DAYTONA BEACH, Fla. -- Two fans are in critical condition, including one child, after a horrific crash on the final lap of the Nationwide Series race at Daytona International Speedway on Saturday.
Twenty-eight people suffered some sort of injury. Fourteen were treated at the track, and 14 others were taken to hospitals.
Halifax Health spokesman Byron Cogdell said 12 people were brought in, seven for treatment from the crash and five for heat exhaustion and other issues.
Two of the seven were in critical condition, including one child. The other has life-threatening injuries because of head trauma.
Daytona Beach Police public information officer Jimmie Flynt said another six people were transported to Halifax Urgent Care in Port Orange for minor injuries, and one additional person was transported to Florida Memorial for minor injuries.
NASCAR senior vice president of racing information Steve O'Donnell and Daytona International Speedway President Joie Chitwood made a statement at 7 p.m. ET but provided no further details on the fans' condition.
The speedway released a statement that read in part:
Following the incident, we responded appropriately according to our safety protocols and had emergency medical personnel at the incident immediately.
We transported 14 people off property and 14 were treated at our on-track care center.
An 11-car crash on the final lap coming into the trioval sent an engine into the catchfence where it burned, and a tire over the fence and into the stands along with a slew of debris.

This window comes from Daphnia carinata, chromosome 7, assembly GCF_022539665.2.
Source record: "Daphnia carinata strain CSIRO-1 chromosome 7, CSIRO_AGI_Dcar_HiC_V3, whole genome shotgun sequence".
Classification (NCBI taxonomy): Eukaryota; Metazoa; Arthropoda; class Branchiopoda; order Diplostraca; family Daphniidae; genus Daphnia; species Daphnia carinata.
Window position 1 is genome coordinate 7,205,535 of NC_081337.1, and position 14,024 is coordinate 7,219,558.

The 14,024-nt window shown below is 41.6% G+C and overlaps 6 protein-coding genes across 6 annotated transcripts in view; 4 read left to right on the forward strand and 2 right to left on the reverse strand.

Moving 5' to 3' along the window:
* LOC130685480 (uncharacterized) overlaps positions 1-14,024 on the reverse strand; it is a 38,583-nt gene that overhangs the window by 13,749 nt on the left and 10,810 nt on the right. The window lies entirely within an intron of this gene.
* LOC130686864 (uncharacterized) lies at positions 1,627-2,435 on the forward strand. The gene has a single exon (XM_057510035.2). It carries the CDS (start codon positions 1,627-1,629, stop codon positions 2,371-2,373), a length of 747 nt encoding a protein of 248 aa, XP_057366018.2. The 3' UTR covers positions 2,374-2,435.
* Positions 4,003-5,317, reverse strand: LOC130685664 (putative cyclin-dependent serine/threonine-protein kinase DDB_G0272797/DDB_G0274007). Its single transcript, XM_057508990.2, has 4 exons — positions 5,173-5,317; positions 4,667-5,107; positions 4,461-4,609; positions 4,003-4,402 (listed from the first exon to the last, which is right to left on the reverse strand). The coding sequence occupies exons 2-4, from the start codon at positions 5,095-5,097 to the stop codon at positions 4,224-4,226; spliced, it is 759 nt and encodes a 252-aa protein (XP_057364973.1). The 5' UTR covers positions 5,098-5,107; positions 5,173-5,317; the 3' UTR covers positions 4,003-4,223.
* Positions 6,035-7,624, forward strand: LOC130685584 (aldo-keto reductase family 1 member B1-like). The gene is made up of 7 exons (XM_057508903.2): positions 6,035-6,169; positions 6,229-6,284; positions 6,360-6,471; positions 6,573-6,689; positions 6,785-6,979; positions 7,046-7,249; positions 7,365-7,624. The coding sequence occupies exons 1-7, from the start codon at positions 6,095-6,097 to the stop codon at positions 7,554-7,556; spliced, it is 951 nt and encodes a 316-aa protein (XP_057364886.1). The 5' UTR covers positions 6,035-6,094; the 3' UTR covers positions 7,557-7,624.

Terry Huckaby's brother was one of those taken to Halifax Health. He said his brother Eddie Huckaby, 53, of Krum, Texas "had a pretty massive cut on his leg."
Eddie Huckaby was hit with a piece of metal about 3 feet long and 18 inches wide. He had surgery at Halifax Health and will be hospitalized for at least 48 hours.
"He's kind of upset because he's going to miss the (Daytona 500) race tomorrow," Terry said.
The brothers were sitting in the 11th row in the grandstands.
"When the car hit, debris went everywhere. Tires flying over our heads. It was like a war zone," Terry said.
"There was a wheel with a brake drum on it flying overhead and debris everywhere and smoke and people crying. It was kind of scary.
"We're really lucky. That could have been worse than it was.
"It was pretty chaotic."
He said his brother's leg was bleeding badly, but Terry used his belt to wrap as a tourniquet.
"I'm just thankful to God my 6-year-old granddaughter didn't come today, because she said, 'Paw-paw, it's too hot.' "
The brothers had planned to attend the entire Speedweeks, but Terry says out of respect to his brother he'll probably just watch the race at the hospital.
"I'd feel kind of guilty going over there (the track)."